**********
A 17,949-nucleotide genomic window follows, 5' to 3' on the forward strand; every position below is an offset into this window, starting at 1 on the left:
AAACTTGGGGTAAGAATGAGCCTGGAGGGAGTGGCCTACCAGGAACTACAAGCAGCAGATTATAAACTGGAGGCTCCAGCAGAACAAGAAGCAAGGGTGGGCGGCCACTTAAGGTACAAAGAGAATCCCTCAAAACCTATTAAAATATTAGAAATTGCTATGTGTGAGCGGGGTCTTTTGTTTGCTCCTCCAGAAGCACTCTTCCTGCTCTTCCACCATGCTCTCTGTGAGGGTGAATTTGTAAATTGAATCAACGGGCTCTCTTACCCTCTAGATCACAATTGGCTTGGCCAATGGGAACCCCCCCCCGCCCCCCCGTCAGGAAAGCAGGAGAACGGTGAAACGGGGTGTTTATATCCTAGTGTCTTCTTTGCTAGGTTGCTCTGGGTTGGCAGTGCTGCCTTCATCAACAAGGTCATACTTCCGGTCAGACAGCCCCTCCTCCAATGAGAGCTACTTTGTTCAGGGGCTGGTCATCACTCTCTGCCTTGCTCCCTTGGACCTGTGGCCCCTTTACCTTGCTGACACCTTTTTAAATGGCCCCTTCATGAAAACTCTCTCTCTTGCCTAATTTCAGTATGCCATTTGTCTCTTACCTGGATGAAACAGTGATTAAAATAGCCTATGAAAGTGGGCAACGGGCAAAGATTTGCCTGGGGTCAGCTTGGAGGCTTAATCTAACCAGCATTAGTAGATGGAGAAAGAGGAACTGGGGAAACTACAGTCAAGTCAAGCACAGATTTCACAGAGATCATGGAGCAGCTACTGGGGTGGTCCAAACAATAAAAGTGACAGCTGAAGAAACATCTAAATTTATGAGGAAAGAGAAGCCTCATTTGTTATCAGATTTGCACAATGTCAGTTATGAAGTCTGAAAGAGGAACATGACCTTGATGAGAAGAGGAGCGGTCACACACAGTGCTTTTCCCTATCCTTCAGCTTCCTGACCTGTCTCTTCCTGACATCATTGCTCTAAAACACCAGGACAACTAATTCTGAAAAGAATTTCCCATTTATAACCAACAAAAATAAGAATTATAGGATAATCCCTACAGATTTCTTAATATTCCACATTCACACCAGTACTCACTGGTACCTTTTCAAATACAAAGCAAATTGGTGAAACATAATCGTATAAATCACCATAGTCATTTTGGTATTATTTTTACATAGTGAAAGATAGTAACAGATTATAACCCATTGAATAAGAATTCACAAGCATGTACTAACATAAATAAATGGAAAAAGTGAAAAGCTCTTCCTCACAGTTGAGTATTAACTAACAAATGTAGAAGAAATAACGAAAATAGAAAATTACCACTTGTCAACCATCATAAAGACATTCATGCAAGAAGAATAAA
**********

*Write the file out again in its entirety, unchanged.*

A 17,949-nucleotide genomic window follows, 5' to 3' on the forward strand; every position below is an offset into this window, starting at 1 on the left:
AAACTTGGGGTAAGAATGAGCCTGGAGGGAGTGGCCTACCAGGAACTACAAGCAGCAGATTATAAACTGGAGGCTCCAGCAGAACAAGAAGCAAGGGTGGGCGGCCACTTAAGGTACAAAGAGAATCCCTCAAAACCTATTAAAATATTAGAAATTGCTATGTGTGAGCGGGGTCTTTTGTTTGCTCCTCCAGAAGCACTCTTCCTGCTCTTCCACCATGCTCTCTGTGAGGGTGAATTTGTAAATTGAATCAACGGGCTCTCTTACCCTCTAGATCACAATTGGCTTGGCCAATGGGAACCCCCCCCCGCCCCCCCGTCAGGAAAGCAGGAGAACGGTGAAACGGGGTGTTTATATCCTAGTGTCTTCTTTGCTAGGTTGCTCTGGGTTGGCAGTGCTGCCTTCATCAACAAGGTCATACTTCCGGTCAGACAGCCCCTCCTCCAATGAGAGCTACTTTGTTCAGGGGCTGGTCATCACTCTCTGCCTTGCTCCCTTGGACCTGTGGCCCCTTTACCTTGCTGACACCTTTTTAAATGGCCCCTTCATGAAAACTCTCTCTCTTGCCTAATTTCAGTATGCCATTTGTCTCTTACCTGGATGAAACAGTGATTAAAATAGCCTATGAAAGTGGGCAACGGGCAAAGATTTGCCTGGGGTCAGCTTGGAGGCTTAATCTAACCAGCATTAGTAGATGGAGAAAGAGGAACTGGGGAAACTACAGTCAAGTCAAGCACAGATTTCACAGAGATCATGGAGCAGCTACTGGGGTGGTCCAAACAATAAAAGTGACAGCTGAAGAAACATCTAAATTTATGAGGAAAGAGAAGCCTCATTTGTTATCAGATTTGCACAATGTCAGTTATGAAGTCTGAAAGAGGAACATGACCTTGATGAGAAGAGGAGCGGTCACACACAGTGCTTTTCCCTATCCTTCAGCTTCCTGACCTGTCTCTTCCTGACATCATTGCTCTAAAACACCAGGACAACTAATTCTGAAAAGAATTTCCCATTTATAACCAACAAAAATAAGAATTATAGGATAATCCCTACAGATTTCTTAATATTCCACATTCACACCAGTACTCACTGGTACCTTTTCAAATACAAAGCAAATTGGTGAAACATAATCGTATAAATCACCATAGTCATTTTGGTATTATTTTTACATAGTGAAAGATAGTAACAGATTATAACCCATTGAATAAGAATTCACAAGCATGTACTAACATAAATAAATGGAAAAAGTGAAAAGCTCTTCCTCACAGTTGAGTATTAACTAACAAATGTAGAAGAAATAACGAAAATAGAAAATTACCACTTGTCAACCATCATAAAGACATTCATGCAAGAAGAATAAA